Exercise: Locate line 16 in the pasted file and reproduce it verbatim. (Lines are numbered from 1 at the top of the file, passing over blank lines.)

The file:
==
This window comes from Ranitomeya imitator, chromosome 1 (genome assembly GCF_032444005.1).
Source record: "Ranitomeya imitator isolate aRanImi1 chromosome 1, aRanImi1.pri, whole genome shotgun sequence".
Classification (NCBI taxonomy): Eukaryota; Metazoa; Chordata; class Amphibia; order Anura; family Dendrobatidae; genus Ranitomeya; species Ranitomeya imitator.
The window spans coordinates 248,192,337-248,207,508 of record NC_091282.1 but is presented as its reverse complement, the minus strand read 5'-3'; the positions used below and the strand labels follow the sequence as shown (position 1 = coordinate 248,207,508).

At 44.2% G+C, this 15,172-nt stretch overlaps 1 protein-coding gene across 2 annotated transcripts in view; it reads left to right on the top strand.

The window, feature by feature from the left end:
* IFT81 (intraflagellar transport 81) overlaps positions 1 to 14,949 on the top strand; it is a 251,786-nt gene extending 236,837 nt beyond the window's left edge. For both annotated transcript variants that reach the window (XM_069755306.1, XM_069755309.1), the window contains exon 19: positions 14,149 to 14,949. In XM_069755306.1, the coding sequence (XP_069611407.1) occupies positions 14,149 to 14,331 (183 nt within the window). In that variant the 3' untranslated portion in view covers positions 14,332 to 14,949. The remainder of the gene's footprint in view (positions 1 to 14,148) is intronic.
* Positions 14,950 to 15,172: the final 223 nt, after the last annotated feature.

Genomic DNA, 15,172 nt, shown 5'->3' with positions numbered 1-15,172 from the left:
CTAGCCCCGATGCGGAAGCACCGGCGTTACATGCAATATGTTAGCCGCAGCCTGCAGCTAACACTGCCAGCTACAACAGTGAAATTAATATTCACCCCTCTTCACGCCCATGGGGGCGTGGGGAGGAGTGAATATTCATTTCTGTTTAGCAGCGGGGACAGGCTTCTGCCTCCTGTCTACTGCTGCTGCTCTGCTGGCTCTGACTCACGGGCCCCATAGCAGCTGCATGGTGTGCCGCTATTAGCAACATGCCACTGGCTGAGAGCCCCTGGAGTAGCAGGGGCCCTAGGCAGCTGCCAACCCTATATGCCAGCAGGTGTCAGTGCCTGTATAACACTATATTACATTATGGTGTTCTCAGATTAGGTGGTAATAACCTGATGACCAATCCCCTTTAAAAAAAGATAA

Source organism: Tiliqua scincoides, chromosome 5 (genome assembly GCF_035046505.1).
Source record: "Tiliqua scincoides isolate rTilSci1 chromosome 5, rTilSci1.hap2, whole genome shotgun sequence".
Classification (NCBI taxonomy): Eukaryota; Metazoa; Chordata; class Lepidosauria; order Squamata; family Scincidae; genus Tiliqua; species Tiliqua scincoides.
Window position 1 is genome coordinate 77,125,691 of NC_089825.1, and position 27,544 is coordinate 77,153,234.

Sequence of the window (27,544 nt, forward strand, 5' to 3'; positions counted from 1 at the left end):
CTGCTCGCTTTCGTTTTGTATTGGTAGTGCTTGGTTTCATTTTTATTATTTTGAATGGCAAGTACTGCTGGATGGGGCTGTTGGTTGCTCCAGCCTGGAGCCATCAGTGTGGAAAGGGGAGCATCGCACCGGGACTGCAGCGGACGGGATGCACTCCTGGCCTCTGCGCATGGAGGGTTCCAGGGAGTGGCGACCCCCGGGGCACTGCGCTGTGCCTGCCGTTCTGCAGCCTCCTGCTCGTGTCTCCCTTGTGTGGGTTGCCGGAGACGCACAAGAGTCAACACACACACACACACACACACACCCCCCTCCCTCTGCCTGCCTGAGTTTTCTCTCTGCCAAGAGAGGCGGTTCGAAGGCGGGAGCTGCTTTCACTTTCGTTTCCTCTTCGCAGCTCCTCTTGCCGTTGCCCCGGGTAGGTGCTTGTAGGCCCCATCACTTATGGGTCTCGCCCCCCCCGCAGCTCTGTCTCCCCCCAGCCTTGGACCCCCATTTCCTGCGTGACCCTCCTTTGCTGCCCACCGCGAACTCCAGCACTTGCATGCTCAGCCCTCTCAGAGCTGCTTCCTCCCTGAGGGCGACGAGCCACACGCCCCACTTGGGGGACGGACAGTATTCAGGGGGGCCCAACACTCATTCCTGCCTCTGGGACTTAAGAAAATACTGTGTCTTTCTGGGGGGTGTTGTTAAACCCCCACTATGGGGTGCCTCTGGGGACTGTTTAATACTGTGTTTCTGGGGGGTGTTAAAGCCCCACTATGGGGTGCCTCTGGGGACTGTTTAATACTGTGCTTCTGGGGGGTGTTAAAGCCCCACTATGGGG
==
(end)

CTGCTCGCTTTCGTTTTGTATTGGTAGTGCTTGGTTTCATTTTTATTATTTTGAATGGCAAGTACTGCTGGATGGGGCTGTTGGTTGCTCCAGCCTGGAGCCATCAGTGTGGAAAGGGGAGCATCGCACCGGGACTGCAGCGGACGGGATGCACTCCTGGCCTCTGCGCATGGAGGGTTCCAGGGAGTGGCGACCCCCGGGGCACTGCGCTGTGCCTGCCGTTCTGCAGCCTCCTGCTCGTGTCTCCCTTGTGTGGGTTGCCGGAGACGCACAAGAGTCAACACACACACACACACACACACACCCCCCTCCCTCTGCCTGCCTGAGTTTTCTCTCTGCCAAGAGAGGCGGTTCGAAGGCGGGAGCTGCTTTCACTTTCGTTTCCTCTTCGCAGCTCCTCTTGCCGTTGCCCCGGGTAGGTGCTTGTAGGCCCCATCACTTATGGGTCTCGCCCCCCCCGCAGCTCTGTCTCCCCCCAGCCTTGGACCCCCATTTCCTGCGTGACCCTCCTTTGCTGCCCACCGCGAACTCCAGCACTTGCATGCTCAGCCCTCTCAGAGCTGCTTCCTCCCTGAGGGCGACGAGCCACACGCCCCACTTGGGGGACGGACAGTATTCAGGGGGGCCCAACACTCATTCCTGCCTCTGGGACTTAAGAAAATACTGTGTCTTTCTGGGGGGTGTTGTTAAACCCCCACTATGGGGTGCCTCTGGGGACTGTTTAATACTGTGTTTCTGGGGGGTGTTAAAGCCCCACTATGGGGTGCCTCTGGGGACTGTTTAATACTGTGCTTCTGGGGGGTGTTAAAGCCCCACTATGGGG